Censorship
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The Comoros are an African archipelago country with a population of less than 1 million in the Indian Ocean which practices Islam.

General censorship[]

Although the 2001 Constitution, revised in 2018, guarantees press freedom, Comorian journalists routinely censor themselves because of the heavy penalties for defamation. A new information law was adopted in 2021 and a journalistic ethics commission was created. But, despite these provisions, journalists are still often pressured to reveal their sources while in police custody.

In the Comoros archipelago, journalists are still often subjected to intimidation and arrest, especially during elections.

Accustomed to controlling state media, succeeding governments have yet to come to terms with freedom of expression in the privately owned media, making censorship and arrests of journalists and bloggers still common. When the finance minister took office in 2021, he threatened to use “thugs” to “rip to pieces” any journalists who criticised him. A few months before that, the president’s communications coordinator, a renowned former journalist, recognised the existence of a “political culture that will have to change radically.”

As conservative religious influence is on the wane, the media increasingly cover subjects related to sex and prostitution, with the public’s support.

Book censorship[]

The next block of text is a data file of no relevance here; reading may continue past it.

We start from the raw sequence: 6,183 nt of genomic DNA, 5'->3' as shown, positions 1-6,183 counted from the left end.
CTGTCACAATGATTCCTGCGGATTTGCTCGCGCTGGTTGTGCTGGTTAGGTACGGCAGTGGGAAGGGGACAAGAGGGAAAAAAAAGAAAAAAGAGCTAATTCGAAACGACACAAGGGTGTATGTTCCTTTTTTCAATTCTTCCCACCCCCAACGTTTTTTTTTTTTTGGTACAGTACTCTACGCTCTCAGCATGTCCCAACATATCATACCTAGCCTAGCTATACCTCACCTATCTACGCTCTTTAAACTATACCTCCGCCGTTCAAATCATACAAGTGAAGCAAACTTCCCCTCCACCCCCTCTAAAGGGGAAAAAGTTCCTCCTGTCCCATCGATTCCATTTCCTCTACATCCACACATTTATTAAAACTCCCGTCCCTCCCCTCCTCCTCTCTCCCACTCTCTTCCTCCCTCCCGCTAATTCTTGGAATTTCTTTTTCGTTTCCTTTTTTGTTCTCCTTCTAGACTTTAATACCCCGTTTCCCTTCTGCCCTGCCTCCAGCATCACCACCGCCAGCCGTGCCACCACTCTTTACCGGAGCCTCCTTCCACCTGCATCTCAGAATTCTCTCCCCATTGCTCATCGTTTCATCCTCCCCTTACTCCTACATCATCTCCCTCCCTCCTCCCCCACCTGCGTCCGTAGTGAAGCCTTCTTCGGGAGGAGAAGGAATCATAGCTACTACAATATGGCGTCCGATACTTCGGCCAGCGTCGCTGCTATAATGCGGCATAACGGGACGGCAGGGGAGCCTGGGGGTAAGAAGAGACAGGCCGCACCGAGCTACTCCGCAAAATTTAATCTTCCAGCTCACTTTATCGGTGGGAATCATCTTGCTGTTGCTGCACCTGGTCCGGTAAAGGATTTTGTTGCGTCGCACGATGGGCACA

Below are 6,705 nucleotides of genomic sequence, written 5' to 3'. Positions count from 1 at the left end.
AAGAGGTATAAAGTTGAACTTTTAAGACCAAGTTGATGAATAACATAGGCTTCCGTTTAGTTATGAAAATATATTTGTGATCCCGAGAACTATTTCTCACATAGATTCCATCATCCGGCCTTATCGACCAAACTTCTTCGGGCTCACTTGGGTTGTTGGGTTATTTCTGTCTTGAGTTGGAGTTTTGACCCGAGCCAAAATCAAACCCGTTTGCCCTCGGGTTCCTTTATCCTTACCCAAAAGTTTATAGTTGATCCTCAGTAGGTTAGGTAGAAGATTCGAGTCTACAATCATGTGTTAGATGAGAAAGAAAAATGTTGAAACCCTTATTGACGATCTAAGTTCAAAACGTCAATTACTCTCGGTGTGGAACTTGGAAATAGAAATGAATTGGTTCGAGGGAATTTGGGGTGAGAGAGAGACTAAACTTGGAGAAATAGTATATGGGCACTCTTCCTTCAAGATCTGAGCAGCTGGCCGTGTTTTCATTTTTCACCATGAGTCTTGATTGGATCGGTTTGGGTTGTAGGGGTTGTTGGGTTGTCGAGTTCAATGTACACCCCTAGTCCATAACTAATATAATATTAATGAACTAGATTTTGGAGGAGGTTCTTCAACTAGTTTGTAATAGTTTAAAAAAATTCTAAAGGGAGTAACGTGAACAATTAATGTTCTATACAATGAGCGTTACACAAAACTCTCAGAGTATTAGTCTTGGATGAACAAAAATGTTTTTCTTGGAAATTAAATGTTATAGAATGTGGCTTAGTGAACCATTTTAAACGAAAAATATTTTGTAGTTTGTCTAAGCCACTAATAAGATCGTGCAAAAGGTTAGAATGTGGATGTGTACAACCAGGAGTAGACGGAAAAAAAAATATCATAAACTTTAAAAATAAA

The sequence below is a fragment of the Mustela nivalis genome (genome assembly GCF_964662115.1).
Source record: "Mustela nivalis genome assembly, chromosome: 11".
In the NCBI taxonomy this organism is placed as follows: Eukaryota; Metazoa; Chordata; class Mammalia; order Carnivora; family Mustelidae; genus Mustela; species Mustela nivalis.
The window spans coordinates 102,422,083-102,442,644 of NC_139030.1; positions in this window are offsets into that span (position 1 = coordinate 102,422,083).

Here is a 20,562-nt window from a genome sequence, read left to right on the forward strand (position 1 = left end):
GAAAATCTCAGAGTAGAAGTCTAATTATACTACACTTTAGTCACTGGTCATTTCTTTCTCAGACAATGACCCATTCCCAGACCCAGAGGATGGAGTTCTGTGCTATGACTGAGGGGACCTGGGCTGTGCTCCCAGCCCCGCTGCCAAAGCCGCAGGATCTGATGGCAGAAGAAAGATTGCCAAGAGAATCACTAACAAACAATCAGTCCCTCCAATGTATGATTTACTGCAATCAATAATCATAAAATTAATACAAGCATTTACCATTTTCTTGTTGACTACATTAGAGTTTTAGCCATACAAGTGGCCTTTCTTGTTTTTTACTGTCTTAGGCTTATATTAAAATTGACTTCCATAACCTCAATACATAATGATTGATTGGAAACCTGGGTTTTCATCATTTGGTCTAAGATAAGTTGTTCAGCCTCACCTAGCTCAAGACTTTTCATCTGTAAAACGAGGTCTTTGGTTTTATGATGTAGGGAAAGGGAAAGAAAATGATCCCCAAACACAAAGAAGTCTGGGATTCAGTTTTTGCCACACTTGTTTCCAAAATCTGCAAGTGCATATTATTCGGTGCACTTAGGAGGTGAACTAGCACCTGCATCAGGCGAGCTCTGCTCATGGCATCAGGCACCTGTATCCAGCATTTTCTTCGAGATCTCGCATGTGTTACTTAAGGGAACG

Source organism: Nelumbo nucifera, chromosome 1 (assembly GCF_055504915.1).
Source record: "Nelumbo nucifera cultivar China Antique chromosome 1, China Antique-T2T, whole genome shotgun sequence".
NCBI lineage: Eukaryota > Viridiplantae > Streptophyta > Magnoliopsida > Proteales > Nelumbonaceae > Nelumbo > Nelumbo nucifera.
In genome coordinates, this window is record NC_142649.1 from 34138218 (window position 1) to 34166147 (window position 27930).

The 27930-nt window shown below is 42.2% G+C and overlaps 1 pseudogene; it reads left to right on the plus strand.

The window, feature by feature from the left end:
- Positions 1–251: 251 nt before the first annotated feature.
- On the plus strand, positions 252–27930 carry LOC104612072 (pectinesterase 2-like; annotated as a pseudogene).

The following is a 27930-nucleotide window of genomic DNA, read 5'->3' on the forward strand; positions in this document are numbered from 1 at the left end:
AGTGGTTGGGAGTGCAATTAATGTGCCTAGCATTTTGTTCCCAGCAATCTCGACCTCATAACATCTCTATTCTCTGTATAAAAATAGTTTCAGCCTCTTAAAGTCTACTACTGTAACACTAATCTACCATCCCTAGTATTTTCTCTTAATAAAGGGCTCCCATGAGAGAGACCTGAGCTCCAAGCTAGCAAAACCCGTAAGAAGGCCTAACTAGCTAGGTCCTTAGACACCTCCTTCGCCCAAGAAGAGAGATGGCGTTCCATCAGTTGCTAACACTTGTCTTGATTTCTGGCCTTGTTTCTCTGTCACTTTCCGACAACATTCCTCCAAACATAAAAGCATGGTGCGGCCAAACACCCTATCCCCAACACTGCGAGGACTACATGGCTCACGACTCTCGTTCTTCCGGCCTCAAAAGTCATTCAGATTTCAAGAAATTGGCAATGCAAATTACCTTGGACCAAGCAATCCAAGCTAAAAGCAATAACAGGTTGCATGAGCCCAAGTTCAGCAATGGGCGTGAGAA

La Gazette des Comores, a privately owned daily, and the state-owned Al Watwan newspaper are very popular. But a great deal of news and information circulates online, especially on social media, where people can be more outspoken although the reporting often falls far short of meeting journalistic standards.

As conservative religious influence is on the wane, the media increasingly cover subjects related to sex and prostitution, with the public’s support.

Movie censorship[]

  • Ben-Hur - this film was banned from all Arab League states due to actress Haya Harareet being Israeli.
  • Borat - This film was banned in every Arab League country (including the Comoros), except Lebanon.

Internet censorship[]

Television censorship[]

The Office de Radio et Télé des Comores (ORTC),  the only public, free and national TV channel, is regarded as pro-government but has a large audience.

Video game censorship[]

External links[]

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